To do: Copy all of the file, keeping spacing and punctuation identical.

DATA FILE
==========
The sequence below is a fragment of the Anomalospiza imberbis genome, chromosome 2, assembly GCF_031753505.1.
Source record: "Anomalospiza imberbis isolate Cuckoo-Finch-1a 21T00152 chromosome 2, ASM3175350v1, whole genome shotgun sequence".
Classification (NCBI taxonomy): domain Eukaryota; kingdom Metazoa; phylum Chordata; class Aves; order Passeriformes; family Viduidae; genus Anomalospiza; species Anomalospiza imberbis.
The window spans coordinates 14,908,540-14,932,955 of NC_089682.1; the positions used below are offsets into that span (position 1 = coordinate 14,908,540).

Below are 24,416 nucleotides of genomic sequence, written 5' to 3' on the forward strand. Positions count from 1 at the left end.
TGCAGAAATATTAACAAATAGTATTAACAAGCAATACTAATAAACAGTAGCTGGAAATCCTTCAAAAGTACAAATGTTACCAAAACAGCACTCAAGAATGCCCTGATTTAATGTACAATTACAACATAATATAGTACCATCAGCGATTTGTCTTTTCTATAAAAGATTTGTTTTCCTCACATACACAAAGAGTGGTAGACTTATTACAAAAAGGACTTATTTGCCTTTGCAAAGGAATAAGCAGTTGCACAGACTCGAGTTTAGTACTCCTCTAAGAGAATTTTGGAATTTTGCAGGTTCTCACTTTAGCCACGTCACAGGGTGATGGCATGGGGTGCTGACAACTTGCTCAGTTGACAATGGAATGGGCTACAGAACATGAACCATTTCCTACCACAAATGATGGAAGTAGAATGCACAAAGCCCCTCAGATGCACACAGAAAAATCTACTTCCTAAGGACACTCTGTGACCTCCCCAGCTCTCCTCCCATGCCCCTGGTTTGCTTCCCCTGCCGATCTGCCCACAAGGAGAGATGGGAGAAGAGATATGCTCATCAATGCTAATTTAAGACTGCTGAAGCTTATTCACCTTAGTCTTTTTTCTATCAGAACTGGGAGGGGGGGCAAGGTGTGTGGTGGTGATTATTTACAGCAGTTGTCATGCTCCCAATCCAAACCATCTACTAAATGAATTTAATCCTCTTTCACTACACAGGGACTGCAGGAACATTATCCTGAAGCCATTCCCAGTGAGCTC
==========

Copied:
The sequence below is a fragment of the Anomalospiza imberbis genome, chromosome 2, assembly GCF_031753505.1.
Source record: "Anomalospiza imberbis isolate Cuckoo-Finch-1a 21T00152 chromosome 2, ASM3175350v1, whole genome shotgun sequence".
Classification (NCBI taxonomy): domain Eukaryota; kingdom Metazoa; phylum Chordata; class Aves; order Passeriformes; family Viduidae; genus Anomalospiza; species Anomalospiza imberbis.
The window spans coordinates 14,908,540-14,932,955 of NC_089682.1; the positions used below are offsets into that span (position 1 = coordinate 14,908,540).

Below are 24,416 nucleotides of genomic sequence, written 5' to 3' on the forward strand. Positions count from 1 at the left end.
TGCAGAAATATTAACAAATAGTATTAACAAGCAATACTAATAAACAGTAGCTGGAAATCCTTCAAAAGTACAAATGTTACCAAAACAGCACTCAAGAATGCCCTGATTTAATGTACAATTACAACATAATATAGTACCATCAGCGATTTGTCTTTTCTATAAAAGATTTGTTTTCCTCACATACACAAAGAGTGGTAGACTTATTACAAAAAGGACTTATTTGCCTTTGCAAAGGAATAAGCAGTTGCACAGACTCGAGTTTAGTACTCCTCTAAGAGAATTTTGGAATTTTGCAGGTTCTCACTTTAGCCACGTCACAGGGTGATGGCATGGGGTGCTGACAACTTGCTCAGTTGACAATGGAATGGGCTACAGAACATGAACCATTTCCTACCACAAATGATGGAAGTAGAATGCACAAAGCCCCTCAGATGCACACAGAAAAATCTACTTCCTAAGGACACTCTGTGACCTCCCCAGCTCTCCTCCCATGCCCCTGGTTTGCTTCCCCTGCCGATCTGCCCACAAGGAGAGATGGGAGAAGAGATATGCTCATCAATGCTAATTTAAGACTGCTGAAGCTTATTCACCTTAGTCTTTTTTCTATCAGAACTGGGAGGGGGGGCAAGGTGTGTGGTGGTGATTATTTACAGCAGTTGTCATGCTCCCAATCCAAACCATCTACTAAATGAATTTAATCCTCTTTCACTACACAGGGACTGCAGGAACATTATCCTGAAGCCATTCCCAGTGAGCTC